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Second Annual Long Island Closure Day of Action and Observance

Second Annual Long Island Closure Day of Action and Observance

Published: December 19, 2016

Marie, a longtime MAAP recipient and volunteer, shared her experiences and demanded improved shelter conditions and increased substance use disorder treatment and harm reduction services.

Photo: AFSC

October 8th marked two years since Boston Mayor Marty Walsh abruptly condemned the bridge leading to Long Island, shuttering Greater Boston’s largest homeless shelter and eleven related substance use disorder treatment programs, with no contingency plan in place. Nearly 700 people’s lives were thrown into chaos that night and the closure continues to have negative impacts on so many, especially as some of the services lost have not been replaced.  There has been no effort made on the part of the city to heal the trauma caused by the closure.

For the second year in a row, the Boston Homeless Solidarity Committee held a day of action and observance.  Nearly one hundred people experiencing homelessness, advocates, members of the faith community and concerned community members gathered at a small park on “Methadone Mile” (also known as “Recovery Road”) in Boston for a Speak Out and rally to demand dignified, safe, sanitary and secure shelter; permanent housing solutions for people experiencing homelessness; solutions to displacement; and increased harm reduction and treatment services for people with substance use disorders. Over a dozen folks bravely shared their experiences of being on the streets and around the closure; their expressions of gratitude for the community of their peers and supporters; and the need to stand together and fight for housing, dignity and respect.  We handed out one hundred lunches and MAAP provided Boston Homeless Solidarity Committee sweatshirts and hygiene kits.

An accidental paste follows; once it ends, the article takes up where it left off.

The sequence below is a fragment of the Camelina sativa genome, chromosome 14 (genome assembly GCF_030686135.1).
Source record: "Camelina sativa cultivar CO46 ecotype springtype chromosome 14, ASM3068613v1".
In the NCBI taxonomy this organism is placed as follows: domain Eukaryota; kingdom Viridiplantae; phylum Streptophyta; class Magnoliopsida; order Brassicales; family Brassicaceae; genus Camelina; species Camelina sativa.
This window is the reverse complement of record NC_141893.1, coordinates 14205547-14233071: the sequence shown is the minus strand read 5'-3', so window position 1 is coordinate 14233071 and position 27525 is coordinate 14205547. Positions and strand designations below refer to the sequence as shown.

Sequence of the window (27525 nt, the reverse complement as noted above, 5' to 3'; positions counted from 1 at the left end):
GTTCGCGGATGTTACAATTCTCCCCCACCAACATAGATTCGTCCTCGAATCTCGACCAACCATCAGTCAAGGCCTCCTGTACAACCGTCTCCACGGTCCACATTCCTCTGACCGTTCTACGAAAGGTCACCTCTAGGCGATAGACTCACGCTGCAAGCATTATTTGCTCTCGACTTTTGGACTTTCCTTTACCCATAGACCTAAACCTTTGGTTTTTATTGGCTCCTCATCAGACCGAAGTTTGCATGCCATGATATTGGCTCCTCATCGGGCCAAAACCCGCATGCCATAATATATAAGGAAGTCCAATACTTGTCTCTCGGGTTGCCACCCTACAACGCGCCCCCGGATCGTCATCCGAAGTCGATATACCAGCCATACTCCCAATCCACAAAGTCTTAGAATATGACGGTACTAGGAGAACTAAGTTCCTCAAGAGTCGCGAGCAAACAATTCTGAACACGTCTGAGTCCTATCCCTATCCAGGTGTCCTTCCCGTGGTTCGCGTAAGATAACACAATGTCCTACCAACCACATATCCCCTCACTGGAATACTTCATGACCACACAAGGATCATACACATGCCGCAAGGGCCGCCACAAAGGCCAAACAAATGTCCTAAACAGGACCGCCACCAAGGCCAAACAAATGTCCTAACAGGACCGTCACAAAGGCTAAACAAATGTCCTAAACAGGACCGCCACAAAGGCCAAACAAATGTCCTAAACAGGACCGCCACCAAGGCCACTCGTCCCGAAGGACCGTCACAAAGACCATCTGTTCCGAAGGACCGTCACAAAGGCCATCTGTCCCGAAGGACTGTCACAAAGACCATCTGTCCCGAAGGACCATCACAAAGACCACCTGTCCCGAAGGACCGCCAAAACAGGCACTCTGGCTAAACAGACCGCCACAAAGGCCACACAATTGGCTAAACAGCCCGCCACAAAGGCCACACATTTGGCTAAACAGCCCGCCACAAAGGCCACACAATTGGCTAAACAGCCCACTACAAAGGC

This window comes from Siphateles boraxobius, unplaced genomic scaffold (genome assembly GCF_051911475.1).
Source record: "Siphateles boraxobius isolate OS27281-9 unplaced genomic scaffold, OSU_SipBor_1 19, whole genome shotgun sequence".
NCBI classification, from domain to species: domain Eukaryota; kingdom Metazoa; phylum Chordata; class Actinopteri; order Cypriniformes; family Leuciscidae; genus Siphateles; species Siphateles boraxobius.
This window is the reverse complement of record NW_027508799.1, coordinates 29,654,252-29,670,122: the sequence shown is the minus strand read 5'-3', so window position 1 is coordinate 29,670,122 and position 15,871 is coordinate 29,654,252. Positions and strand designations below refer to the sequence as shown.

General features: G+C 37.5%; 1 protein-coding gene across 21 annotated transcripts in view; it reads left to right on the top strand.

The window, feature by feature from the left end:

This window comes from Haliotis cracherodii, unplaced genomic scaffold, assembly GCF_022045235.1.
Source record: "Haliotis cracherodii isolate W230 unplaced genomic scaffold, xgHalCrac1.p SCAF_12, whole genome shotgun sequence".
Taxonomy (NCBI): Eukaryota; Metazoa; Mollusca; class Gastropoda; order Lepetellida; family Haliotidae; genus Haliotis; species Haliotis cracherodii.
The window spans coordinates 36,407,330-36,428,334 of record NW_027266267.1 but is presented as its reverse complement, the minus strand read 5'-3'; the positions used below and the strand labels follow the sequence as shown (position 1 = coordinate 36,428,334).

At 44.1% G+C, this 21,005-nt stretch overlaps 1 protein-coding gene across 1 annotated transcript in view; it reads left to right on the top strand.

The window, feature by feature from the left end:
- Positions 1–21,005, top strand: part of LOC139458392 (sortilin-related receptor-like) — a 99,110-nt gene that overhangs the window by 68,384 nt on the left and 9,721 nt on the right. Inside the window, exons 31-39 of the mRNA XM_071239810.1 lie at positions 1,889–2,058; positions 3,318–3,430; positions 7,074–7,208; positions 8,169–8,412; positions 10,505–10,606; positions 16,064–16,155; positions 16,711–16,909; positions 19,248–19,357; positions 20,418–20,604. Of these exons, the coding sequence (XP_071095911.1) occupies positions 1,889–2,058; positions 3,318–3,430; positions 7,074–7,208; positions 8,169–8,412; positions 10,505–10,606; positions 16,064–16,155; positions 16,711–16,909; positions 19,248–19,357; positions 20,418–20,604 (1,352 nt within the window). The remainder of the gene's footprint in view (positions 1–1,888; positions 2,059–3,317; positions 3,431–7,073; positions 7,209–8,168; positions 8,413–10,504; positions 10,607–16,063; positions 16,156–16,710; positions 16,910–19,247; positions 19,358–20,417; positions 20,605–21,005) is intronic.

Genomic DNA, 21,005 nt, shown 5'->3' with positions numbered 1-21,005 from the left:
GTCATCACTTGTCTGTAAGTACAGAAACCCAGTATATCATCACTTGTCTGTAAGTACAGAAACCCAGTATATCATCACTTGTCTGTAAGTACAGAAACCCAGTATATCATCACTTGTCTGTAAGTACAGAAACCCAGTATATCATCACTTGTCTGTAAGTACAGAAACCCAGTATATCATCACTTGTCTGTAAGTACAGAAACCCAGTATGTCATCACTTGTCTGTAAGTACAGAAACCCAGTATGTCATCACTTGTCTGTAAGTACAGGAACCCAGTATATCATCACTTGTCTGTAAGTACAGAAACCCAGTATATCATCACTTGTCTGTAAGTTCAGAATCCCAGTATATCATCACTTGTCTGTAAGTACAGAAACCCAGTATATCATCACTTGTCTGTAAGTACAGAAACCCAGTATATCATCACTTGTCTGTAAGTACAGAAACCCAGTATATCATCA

We then headed to the steps of the State House where people shared their experiences of living on the streets with opioid use disorder, the lack of supportive services and treatment necessary to reach recovery.  Doctors, medical students, public health professionals, and members of the faith community spoke out to demand increased affordable, accessible treatment beds and harm reduction services in an effort to begin to curb the number unintentional opioid related deaths. Opioids are currently taking the lives of 5 residents a day and are the leading cause of death among people experiencing homelessness in MA. 

A delegation of dozen folks and I delivered 1,531 certificates, one for each life lost to opioids in 2015, to the office of Mary Lou Sudders, Secretary of Public Health and Human Services to demand a meeting to discuss the opioid crisis and the immediate need for a winter plan to meet the needs of people experiencing homelessness.  We have been trying to arrange a face-to-face meeting with her for quite some time. These meetings have increased meaningful conversation among people experiencing homelessness, advocates and state officials around innovate harm reduction solutions, increased treatment for substance use disorders and meeting the immediate needs of people experiencing homelessness in a dignifed and supportive manner.